Several studies have investigated the asymptotic behaviour of individuals’ population shares associated with the above four decision rules under birth–death population dynamics [4,34]. Many others have studied the four types in a structured population and when PD is taken as the base game [18,35–39]. Particularly in [36], homophilic cooperators are shown to take over 0.75 of a lattice-structured population. It is argued in [40] that the dominance of homophilics in [36] is mainly due to the population structure not the tag mechanism (preplay communication). The corresponding simulation on a well-mixed population with random interactions and four tags shows that homophilics only take 0.23 of the population, whereas defectors take 0.61. However, still a considerable portion of the population is taken by non-pure defectors, leaving open the question of whether their survival, particularly that of homophilics, is due to random interactions and mutation. The simulation study [18] supports the so-called *direct* hypothesis for explaining the dominance of homophilics in structured populations: predominantly homophilics directly exploit predominantly pure cooperators along frontiers between homophilics and pure cooperators. This is in contrast with the little-supported *free-rider-suppression* hypothesis: predominantly homophilics are uniquely effective at suppressing predominantly free-riders (who defect against cooperation). In general, it seems that preplay communication does not help to maintain cooperation in well-mixed populations, unless the population exclusively comprises one (or two) of the type(s), e.g. only homophilics [41] (also see [42] and the negating argument [43]). In [19], for example, it is stated that altruism is lost when the tag and decision rule traits are always inherited together, which is the case with usual evolutionary game theoretical settings such as the replicator dynamics [44–46]. The claim, however, remains without a mathematical proof and is explained only via examples and simulations. Existing mathematical analyses on the asymptotic behaviour of population dynamics with preplay communication [47–50] do not completely solve this problem either. One only knows that if a strategy is strictly dominated in the base game of a cheap-talk game, e.g. cooperation in the PD game, its relative frequency goes to zero along any interior solution path to the replicator dynamics [16]. This implies that in the face of pure defectors, the population share of pure and homophilic cooperators goes to zero. So heterophilic cooperators are not ruled out, pleading for a more comprehensive analysis.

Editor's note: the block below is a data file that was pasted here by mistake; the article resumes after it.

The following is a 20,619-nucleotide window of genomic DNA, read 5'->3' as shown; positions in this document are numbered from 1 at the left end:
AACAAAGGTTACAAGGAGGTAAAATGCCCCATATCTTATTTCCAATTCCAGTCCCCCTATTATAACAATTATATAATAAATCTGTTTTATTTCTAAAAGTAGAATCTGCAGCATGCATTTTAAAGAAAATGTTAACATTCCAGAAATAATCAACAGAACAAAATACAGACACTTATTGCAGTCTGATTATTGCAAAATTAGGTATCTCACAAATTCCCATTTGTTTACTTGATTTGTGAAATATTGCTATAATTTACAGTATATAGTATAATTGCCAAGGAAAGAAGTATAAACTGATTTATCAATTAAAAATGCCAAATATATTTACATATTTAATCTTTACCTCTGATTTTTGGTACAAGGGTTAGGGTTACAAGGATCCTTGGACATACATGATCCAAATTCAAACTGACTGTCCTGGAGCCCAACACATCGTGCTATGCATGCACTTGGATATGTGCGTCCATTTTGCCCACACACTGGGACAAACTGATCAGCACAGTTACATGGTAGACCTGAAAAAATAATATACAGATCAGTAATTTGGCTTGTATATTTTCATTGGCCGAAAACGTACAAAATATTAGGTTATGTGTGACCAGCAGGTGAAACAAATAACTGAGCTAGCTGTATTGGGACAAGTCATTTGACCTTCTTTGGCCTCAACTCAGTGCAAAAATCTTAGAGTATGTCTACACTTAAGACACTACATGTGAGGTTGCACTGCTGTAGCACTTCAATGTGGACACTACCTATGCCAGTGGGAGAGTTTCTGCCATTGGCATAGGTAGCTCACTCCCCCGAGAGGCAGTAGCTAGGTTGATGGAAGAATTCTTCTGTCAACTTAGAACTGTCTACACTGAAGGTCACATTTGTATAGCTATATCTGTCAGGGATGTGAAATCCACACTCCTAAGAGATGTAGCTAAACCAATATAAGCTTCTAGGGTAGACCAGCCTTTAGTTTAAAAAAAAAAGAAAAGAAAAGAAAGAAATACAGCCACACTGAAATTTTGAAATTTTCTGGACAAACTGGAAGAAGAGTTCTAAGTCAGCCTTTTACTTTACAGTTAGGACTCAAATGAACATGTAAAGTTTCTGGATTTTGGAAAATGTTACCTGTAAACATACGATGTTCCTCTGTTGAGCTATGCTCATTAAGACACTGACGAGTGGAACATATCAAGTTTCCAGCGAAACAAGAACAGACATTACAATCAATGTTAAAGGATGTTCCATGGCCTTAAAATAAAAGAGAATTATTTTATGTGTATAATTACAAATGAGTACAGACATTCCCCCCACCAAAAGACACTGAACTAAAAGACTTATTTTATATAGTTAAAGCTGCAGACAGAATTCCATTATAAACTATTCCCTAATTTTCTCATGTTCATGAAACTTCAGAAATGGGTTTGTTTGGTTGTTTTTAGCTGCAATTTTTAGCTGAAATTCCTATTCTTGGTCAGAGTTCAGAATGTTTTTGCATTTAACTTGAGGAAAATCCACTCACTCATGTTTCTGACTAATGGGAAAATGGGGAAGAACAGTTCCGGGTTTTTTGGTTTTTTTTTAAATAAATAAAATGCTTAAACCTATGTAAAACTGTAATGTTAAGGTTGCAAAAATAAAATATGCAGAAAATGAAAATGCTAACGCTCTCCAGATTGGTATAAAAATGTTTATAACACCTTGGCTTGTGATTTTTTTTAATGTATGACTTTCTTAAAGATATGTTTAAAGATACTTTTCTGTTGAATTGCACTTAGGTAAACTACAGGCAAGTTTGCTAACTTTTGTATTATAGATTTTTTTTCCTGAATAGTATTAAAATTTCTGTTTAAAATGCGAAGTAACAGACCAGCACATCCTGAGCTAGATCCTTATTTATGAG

In this paper, we begin by uncovering the innate characteristic of well-mixed homophilic and heterophilic populations under the replicator dynamics in a general game setting. In particular, we find that populations of homophilic cooperators engage in a battle of messages (tags), and will become dominated by whichever message was most prevalent at the start, while populations of heterophilic cooperators exhibit a more harmonious behaviour, converging to a state of maximal message diversity. These results hold for the broad class of evolutionary games in which there is an advantage to mutual cooperation over defection. When engaged in a PD game, a mixture of both types of cooperators can result in a limit cycle, with each tag dominating for some fraction of time. Moreover, pure cooperators may coexist with homophilic cooperators but vanish in the presence of heterophilics. Finally, by developing a convergence theorem on weakly dominated strategies, we establish once and for all that defectors completely take over the population, leaving no room for cooperation of any type including pure, homophilic and heterophilic cooperators.

We consider a large population of individuals playing symmetric two-player games with two strategies: to ‘cooperate’, denoted by C and to ‘defect’, denoted by D, and with the pay-offs integrated in the pay-off matrix
where , i.e. mutual cooperation exceeds mutual defection. We refer to this game as the *base game* *G* and are interested in the case when individuals have the ability to engage in some preplay communication, resulting in a *cheap-talk game* *G*, each player sends one costless message to her opponent, and simultaneously receives the message just sent by her opponent. The two preplay messages initiated by the two players are sent simultaneously and chosen from a finite set

*C*, pure cooperation, under which the player always cooperates regardless of her opponent’s message;*C**, homophilic cooperation or homophily, under which the player cooperates if and only if her opponent’s message matches that of her own;*D**, heterophilic cooperation or heterophily, under which the player cooperates if and only if her opponent’s message is different from that of her own;*D*, pure defection, under which the player always defects regardless of her opponent’s message.

Let *X*_{i} that we characterize by the unit vector whose elements are all zero except for the (4(*i*−1)+*p*_{X})th element:
*p*_{C}=1, *p*_{C*}=2, *p*_{D*}=3 and *p*_{D}=4. Based on their strategies in the cheap-talk game, players earn pay-offs in the base game, which is captured by the *cheap-talk pay-off matrix* **1** the 2×2 all-one matrix. Then the pay-off an individual playing strategy *X*_{i}, *Y* _{j}, *u*(*X*_{i},*Y* _{j}) where *u*, the *utility function*, is defined by

We study the evolution of individuals’ population shares under the replicator dynamics. Denote the population share of individuals playing strategy *X*_{i} by *x*_{Xi}. Then the population state vector equals
*x*_{Xi}-playing individual earns against the population equals *u*(*X*_{i},*x*). The evolution over time of the population share of individuals playing *X*_{i} is given by the replicator dynamics